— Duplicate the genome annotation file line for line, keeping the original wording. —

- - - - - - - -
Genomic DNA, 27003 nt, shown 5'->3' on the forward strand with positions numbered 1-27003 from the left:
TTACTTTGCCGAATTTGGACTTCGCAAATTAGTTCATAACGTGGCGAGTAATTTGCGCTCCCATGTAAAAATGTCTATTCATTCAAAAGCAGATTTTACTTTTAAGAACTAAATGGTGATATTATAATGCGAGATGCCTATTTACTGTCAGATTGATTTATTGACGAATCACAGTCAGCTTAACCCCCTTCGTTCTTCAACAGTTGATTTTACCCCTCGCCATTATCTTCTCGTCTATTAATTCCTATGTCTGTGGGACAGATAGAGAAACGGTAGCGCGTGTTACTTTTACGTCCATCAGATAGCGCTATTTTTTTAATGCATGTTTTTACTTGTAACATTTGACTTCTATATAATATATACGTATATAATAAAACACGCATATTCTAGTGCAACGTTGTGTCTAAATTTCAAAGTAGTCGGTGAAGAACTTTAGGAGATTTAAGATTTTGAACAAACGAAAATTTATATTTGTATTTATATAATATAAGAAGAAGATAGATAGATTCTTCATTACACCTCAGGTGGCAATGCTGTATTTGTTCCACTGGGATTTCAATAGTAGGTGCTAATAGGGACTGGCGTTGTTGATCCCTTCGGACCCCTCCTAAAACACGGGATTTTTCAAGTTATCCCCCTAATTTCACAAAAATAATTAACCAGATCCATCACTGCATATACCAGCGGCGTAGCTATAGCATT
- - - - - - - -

Genomic DNA, 27003 nt, shown 5'->3' on the forward strand with positions numbered 1-27003 from the left:
TTACTTTGCCGAATTTGGACTTCGCAAATTAGTTCATAACGTGGCGAGTAATTTGCGCTCCCATGTAAAAATGTCTATTCATTCAAAAGCAGATTTTACTTTTAAGAACTAAATGGTGATATTATAATGCGAGATGCCTATTTACTGTCAGATTGATTTATTGACGAATCACAGTCAGCTTAACCCCCTTCGTTCTTCAACAGTTGATTTTACCCCTCGCCATTATCTTCTCGTCTATTAATTCCTATGTCTGTGGGACAGATAGAGAAACGGTAGCGCGTGTTACTTTTACGTCCATCAGATAGCGCTATTTTTTTAATGCATGTTTTTACTTGTAACATTTGACTTCTATATAATATATACGTATATAATAAAACACGCATATTCTAGTGCAACGTTGTGTCTAAATTTCAAAGTAGTCGGTGAAGAACTTTAGGAGATTTAAGATTTTGAACAAACGAAAATTTATATTTGTATTTATATAATATAAGAAGAAGATAGATAGATTCTTCATTACACCTCAGGTGGCAATGCTGTATTTGTTCCACTGGGATTTCAATAGTAGGTGCTAATAGGGACTGGCGTTGTTGATCCCTTCGGACCCCTCCTAAAACACGGGATTTTTCAAGTTATCCCCCTAATTTCACAAAAATAATTAACCAGATCCATCACTGCATATACCAGCGGCGTAGCTATAGCATT